Twhirl currently does not interleave streams from Twitter and FriendFeed, though that would be a useful service if it constrained new update from FriendFeed to just new comments with perhaps a TinyUrl link to the originating message. And Twhirl’s display of FriendFeed alone has the habit of bouncing back to the top of the screen on a new comment, together with the somewhat awkward UI for more than several comments being hidden behind a plus sign and an internal scroll bar.

But even more troubling is the lack of Track. Summize searches are available by clicking on a different view in the Twitter window, but there is no comparable access to FriendFeed’s search capability, which also suffers in its native Web client from a less than efficient rollup of conversations containing keywords into 3 or 4 of the initial comments, a link to the bulk in the middle, and then the last 2 or 3 that have come in.

Twitter’s Track service has been hacked around by Dustin Sallings and his Twitterspy service, which has been using a look the other way feed from Summize and therefore Twitter. Sallings has had to be careful not to ping the server too often for fear of overtaxing Summize or the Jabber.org servers, and although he’s enabled the ability to enter posts into the Gchat window, attempts to intermingle follow updates return a 403: Forbidden error.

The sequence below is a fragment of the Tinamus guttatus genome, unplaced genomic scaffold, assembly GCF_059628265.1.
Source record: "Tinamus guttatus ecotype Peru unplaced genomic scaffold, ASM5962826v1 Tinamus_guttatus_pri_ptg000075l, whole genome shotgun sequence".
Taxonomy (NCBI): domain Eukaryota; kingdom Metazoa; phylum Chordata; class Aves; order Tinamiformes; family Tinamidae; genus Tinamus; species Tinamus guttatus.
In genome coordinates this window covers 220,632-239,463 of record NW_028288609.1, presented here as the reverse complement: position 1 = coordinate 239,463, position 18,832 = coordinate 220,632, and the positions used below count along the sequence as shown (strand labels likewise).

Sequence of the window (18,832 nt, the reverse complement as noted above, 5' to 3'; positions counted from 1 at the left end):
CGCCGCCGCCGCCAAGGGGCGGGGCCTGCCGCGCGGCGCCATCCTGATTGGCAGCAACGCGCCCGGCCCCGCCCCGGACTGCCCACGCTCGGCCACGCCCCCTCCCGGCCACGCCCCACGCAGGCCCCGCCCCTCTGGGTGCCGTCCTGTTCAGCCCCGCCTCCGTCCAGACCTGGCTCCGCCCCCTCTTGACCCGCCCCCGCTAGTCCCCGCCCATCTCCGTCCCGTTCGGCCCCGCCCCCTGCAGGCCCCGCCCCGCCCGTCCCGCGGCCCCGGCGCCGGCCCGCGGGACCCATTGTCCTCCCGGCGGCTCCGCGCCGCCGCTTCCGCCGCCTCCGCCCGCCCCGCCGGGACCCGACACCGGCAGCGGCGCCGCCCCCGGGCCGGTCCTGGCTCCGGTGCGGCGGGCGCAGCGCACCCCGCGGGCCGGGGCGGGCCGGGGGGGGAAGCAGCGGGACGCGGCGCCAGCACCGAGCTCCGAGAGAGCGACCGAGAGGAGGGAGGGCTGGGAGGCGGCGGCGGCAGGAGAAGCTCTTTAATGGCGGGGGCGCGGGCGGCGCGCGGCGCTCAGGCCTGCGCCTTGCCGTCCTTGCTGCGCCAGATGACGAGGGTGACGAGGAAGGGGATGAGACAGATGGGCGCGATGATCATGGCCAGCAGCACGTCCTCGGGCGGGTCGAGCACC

But significantly, Identi.ca is based on an open source architecture, and the XMPP firehose is fair game for anybody. It wouldn’t take long to enable IdentiSpy without any of the restrictions, and I’ve suggested the possibility of Twhirl harvesting the stream and indexing it or perhaps carrying IdentiSpy or an equivalent.

What’s sure to happen is the rapid evolution of this platform. What’s being tested here is the fundamental relationship between users and services. Although Twitter seemed to make rapid steps toward transparency once stability began to return, the recent deals have seemed to increasingly compartmentalize the service into pieces, with the more monetizable Track IM piece gated by forcing it through the API and licensing the full XMPP stream to favored partners.

It’s understandable that the company needs to protect itself from interlopers, but in an odd way the messaging is similar to the record cartel’s branding of users rather than organized pirates as criminals. In both cases, providing access to the most committed fans would cement the relationship, where Twitter’s painful drip by drip parsing of the real-time magic makes it all the more dramatic when an open service enables conversations while the incumbent sits there like a hall monitor.

Twhirl’s aggregation of these services offers the promise of a suite approach that marries Twitter’s invention with FriendFeed’s conversational extensions, Track’s discoverability, and Identi.ca’s openness. As someone just IDed me:

micah Remapping cloud–wow, @stevegillmor. I’ve been enjoying the view here (but it may take an intervention to get me off of twitterspy)

Just as I fought the @sign to make the point that something bigger was going on, so too am I feeling compelled to refrain from posting to Twitter while I use Twhirl and FriendFeed to keep in touch with the conversation and map it over to the open one. To be sure, Twitter retains lots of scale and increasing stability, but the possibilities of an open Track seem hard to underestimate.

On his way to OSCON this evening, my new friend Evan Prodromou messaged me:

@stevegillmor let me know what it’ll take to switch you over.

Not much.